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Looking back to 2008 and the clashing of Mortal Kombat vs DC Universe

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Mortal Kombat vs DC Universe

At first glance Mortal Kombat vs DC Universe looks like either a novelty side-step for Mortal Kombat or a precursor to Injustice, NetherRealm’s superior superhero fighting game using its Mortal Kombat engine.

When first released in November 2008, this spin-off saw the best-known Mortal Kombatants face off against each other, along with a selection of heroes and villains from the DC Comics universe. A modest commercial success, MK diehards were disappointed by its fewer options, the absence of more gore and a general feeling of not being a full Mortal Kombat game.

There is some validity to those assumptions: Mortal Kombat vs DC Universe has a smaller roster, just ten fighters on each side with fan favourites absent, and without the same depth that was being built in to fighting games at the time. It is a bare bones fighting game, but it is executed so well that it escapes that feeling it is a stop-gap or a precursor to a better game, making it able to stand and be recognised on its own.

In terms of playability, the game is identical to any other in the series. The characters have all their signature moves – Sub-Zero freezes opponents, Raiden calls upon lightning as a weapon, Scorpion shouts “GET OVER HERE” when performing Hell Hook – while the game also creatively comes up with some MK-inspired moves for the visitors.

The integration of DC super heroes into the Mortal Kombat landscape is the most interesting aspect of this game. A product of the pre-Marvel Universe time (which the DCU has noticeably tried to emulate ever since), it has a very different feel to it now and is worth noting that the characterizations stick closer to the comics than to any filmic version – some of these characters had yet to receive a live-action incarnation. 

As such the game is not going for a cinematic presentation, while the integration of DC characters into the NetherRealm is done with creative flair, the developers turning signature elements from each character into moves: batarangs, super speed, the lasso of truth. With the arsenal of weapons he carries around, Deathstroke has the most scope for fight moves while the developers had the most fun creating techniques for the Joker, incorporating gas, bombs and an extending boxing glove into his move set.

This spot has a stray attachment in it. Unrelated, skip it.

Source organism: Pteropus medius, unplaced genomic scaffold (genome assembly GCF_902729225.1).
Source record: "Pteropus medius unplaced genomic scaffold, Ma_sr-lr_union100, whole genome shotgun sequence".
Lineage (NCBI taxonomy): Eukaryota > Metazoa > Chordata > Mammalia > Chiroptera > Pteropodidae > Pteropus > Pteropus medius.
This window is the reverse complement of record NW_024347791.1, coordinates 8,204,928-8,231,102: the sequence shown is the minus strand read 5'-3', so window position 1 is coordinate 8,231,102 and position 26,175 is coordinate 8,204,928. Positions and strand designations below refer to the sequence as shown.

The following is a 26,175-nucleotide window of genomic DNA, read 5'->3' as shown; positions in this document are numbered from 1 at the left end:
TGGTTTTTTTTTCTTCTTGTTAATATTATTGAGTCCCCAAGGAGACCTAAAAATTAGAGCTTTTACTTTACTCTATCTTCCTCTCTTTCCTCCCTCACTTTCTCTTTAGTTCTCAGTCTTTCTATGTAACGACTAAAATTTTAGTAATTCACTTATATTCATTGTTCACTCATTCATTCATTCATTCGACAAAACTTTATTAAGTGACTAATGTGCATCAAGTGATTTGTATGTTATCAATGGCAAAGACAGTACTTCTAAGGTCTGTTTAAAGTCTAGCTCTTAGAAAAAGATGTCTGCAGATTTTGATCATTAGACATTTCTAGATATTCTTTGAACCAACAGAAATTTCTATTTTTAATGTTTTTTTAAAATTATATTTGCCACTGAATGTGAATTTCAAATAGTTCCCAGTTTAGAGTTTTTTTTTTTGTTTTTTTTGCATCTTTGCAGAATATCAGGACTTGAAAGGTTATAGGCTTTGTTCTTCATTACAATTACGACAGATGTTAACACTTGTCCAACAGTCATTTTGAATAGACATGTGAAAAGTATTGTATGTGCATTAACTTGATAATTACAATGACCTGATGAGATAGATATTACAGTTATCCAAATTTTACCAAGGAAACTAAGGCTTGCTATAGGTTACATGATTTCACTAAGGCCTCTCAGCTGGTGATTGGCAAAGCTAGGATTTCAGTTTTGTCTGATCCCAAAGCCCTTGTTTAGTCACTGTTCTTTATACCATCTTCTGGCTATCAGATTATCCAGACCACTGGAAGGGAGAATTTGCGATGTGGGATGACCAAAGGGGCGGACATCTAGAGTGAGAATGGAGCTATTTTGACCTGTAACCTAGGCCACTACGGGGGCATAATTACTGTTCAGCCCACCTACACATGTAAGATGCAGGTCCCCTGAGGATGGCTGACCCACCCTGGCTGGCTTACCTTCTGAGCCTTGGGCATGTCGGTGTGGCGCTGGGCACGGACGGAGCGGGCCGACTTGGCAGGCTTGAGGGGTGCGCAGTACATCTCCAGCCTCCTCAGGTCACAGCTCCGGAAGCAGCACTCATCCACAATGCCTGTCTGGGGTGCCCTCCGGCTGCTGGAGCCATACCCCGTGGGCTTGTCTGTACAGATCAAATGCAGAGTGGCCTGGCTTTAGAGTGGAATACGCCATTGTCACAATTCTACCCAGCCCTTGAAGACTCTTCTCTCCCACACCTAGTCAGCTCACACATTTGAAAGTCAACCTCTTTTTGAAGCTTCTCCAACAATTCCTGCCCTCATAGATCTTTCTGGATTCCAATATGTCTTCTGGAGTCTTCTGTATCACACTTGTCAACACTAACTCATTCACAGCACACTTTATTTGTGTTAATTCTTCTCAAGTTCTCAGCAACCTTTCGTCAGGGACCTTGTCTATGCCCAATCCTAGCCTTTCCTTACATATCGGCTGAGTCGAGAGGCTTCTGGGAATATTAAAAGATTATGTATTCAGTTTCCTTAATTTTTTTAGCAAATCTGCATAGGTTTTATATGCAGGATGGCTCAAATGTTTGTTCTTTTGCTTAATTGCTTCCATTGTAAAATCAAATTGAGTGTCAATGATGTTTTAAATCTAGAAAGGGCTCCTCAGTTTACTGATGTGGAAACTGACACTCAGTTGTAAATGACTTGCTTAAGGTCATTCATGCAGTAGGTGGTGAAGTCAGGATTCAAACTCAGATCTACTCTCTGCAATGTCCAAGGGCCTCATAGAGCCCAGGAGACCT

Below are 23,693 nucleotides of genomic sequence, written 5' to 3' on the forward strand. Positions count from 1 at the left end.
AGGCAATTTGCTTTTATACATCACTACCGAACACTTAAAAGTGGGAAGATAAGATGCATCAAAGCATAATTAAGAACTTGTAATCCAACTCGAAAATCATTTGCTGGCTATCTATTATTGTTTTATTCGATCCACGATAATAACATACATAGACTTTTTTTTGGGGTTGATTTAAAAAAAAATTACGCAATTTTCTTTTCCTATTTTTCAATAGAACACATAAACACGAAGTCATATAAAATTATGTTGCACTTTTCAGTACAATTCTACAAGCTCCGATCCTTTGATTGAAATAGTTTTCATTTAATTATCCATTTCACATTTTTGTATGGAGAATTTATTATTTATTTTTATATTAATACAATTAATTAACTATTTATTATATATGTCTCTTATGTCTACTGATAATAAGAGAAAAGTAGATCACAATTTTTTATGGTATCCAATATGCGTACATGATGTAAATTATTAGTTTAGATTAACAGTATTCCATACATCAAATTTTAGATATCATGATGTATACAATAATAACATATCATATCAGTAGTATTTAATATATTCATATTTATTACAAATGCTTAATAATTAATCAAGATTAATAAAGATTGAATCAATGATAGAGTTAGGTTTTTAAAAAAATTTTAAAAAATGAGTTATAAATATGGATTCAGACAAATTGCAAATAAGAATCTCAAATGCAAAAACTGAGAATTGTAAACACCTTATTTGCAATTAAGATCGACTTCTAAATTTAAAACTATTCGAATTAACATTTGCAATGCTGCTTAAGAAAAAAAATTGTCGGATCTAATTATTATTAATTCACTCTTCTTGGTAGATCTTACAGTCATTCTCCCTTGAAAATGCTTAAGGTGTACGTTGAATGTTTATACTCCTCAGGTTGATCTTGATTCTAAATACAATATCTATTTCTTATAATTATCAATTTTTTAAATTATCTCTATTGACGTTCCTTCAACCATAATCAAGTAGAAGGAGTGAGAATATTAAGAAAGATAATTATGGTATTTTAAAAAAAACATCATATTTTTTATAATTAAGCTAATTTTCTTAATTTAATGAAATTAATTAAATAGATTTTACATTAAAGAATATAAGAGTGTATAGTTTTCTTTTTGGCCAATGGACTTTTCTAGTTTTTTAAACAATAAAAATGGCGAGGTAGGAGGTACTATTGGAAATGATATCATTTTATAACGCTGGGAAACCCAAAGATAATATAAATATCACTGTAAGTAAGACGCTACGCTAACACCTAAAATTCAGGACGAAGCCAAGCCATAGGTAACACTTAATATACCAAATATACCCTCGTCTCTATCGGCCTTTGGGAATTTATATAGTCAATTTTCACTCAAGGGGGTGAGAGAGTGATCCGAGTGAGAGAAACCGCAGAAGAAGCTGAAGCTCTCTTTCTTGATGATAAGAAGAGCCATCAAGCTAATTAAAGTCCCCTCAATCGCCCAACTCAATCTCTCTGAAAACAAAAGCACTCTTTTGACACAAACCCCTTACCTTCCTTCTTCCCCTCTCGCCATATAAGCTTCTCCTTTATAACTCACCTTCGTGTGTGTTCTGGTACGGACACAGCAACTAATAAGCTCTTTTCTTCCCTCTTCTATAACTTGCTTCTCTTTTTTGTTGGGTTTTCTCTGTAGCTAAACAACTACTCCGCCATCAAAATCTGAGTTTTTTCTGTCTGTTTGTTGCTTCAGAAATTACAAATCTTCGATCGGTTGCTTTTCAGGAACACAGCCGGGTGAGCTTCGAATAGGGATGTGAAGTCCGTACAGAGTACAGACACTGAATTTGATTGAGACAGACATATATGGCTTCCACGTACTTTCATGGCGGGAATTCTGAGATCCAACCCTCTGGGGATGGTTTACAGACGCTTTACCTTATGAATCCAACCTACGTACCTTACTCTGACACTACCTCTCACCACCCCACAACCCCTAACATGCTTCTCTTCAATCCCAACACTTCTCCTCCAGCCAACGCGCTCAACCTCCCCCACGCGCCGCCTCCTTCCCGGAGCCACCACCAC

Despite all the effort gone into the little details, Mortal Kombat vs DC Universe gives players few options to see them all. There is a story for both MK and DCU sides, an arcade mode and multiplayer, but that’s it. Within fights there is some innovation going on, this games includes a close-combat function where players can strike directly or counter attacks, as well as moves where where you can do damage to opponents by forcing them through the environments.

There is no doubt that Injustice 2 is a better game, more refined and with far greater depth than most of its genre have or should do. Mortal Kombat vs DC Universe however is still worthy on its own merits as a back-to-basics fighting game that succeeds mainly on being solid but no less spectacular than any other game in the series.

Playing Mortal Kombat vs DC Universe fifteen years later is a bit like going back in time to when fighting games where far less serious and much more free-flowing; a time when people weren’t quite so serious about superheroes. If you are a fan of either, this is definitely worth seeking out in all the usual places. There’s an Xbox Store page for Mortal Kombat vs DC Universe too; it’s just a shame that the Xbox 360 listing is no longer available.

Jack Ford
Jack Ford
Jack Ford is from Somerset, where there's nothing to do except play video games and write. His works has appeared on Battle Royale With Cheese, Gender and the City, Flickside and SnookerHQ among others.
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